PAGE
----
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Biophys J. 2009 Sep 2;97(5):1445-53. doi: 10.1016/j.bpj.2009.05.045.

Interrelationship of steric stabilization and self-crowding of a glycosylated protein.

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Department of Natural Sciences, Faculty of Life Sciences, University of Copenhagen, Frederiksberg, Denmark.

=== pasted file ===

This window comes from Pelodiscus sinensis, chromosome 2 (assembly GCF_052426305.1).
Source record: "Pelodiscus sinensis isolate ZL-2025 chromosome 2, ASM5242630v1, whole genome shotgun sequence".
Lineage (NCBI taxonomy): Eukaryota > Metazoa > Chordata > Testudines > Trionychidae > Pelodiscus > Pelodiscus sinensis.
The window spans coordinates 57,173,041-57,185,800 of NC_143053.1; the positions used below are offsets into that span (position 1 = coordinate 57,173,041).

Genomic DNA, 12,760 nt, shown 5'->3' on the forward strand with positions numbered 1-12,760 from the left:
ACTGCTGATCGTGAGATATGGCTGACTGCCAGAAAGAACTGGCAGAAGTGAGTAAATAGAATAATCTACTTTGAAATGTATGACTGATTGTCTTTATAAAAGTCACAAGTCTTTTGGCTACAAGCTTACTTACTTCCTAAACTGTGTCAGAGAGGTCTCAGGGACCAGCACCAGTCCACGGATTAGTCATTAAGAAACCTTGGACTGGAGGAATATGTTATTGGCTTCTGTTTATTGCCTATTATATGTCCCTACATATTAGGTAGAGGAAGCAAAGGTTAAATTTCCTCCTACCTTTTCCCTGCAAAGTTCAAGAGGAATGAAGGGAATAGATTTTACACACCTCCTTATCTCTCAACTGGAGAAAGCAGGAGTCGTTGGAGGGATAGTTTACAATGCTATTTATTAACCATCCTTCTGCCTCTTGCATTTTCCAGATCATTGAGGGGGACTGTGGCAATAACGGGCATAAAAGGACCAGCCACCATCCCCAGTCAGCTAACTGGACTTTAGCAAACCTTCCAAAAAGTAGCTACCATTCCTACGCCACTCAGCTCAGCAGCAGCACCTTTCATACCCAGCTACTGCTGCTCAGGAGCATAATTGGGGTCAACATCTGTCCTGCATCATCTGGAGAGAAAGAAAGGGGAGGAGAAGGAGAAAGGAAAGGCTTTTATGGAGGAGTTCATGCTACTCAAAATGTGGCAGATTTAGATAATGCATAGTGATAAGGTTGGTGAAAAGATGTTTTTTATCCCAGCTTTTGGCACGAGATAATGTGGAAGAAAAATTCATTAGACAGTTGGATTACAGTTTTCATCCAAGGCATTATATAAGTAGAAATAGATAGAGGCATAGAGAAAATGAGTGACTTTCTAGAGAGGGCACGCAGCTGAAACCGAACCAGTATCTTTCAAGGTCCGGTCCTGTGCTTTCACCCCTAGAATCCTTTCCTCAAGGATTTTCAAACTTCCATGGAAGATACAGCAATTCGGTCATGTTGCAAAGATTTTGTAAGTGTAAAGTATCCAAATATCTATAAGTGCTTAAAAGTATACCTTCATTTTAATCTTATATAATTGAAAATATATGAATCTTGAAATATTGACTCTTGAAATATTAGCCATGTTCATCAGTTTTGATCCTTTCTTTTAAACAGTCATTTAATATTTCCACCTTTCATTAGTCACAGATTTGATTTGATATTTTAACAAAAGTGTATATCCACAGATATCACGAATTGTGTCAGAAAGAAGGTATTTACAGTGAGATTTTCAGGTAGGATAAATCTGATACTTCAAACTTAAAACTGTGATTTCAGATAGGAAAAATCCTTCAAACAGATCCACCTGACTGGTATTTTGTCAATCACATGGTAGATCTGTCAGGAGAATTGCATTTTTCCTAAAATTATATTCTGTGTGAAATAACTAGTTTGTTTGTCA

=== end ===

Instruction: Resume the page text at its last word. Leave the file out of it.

In the eukaryotic cell, protein glycosylation takes place in the crowded environment of the endoplasmatic reticulum. With the purpose of elucidating the impact of high concentration on the interactions of glycoproteins, we have conducted a series of small-angle x-ray scattering experiments on the heavily glycosylated enzyme Peniophora lycii phytase (Phy) and its deglycosylated counterpart (dgPhy). The small-angle x-ray scattering data were analyzed using an individual numerical form factor for each of the two glycoforms combined with two structure factors, a hard sphere and a screened coulomb potential structure factor, respectively, as determined by ab initio analysis. Based on this data analysis, three main conclusions could be drawn. First, at comparable protein concentrations (mg/ml), the relative excluded volume of Phy was approximately 75% higher than that of dgPhy, showing that the glycans significantly increase excluded-volume interactions. Second, the relative excluded volume of dgPhy increased with concentration, as expected; however, the opposite effect was observed for Phy, where the relative excluded volume decreased in response to increasing protein concentration. Third, a clear difference in the effect of salinity on the excluded-volume interactions was observed between the two glycol forms. Although the relative excluded volume of dgPhy decreased with increasing ionic strength, the relative excluded volume of Phy was basically insensitive to increased salinity. We suggest that protrusion forces from the glycans contribute to steric stabilization of the protein, and that glycosylation helps to sustain repulsive electrostatic interactions under crowded conditions. In combination, this aids in stabilizing high concentrations of glycosylated proteins.

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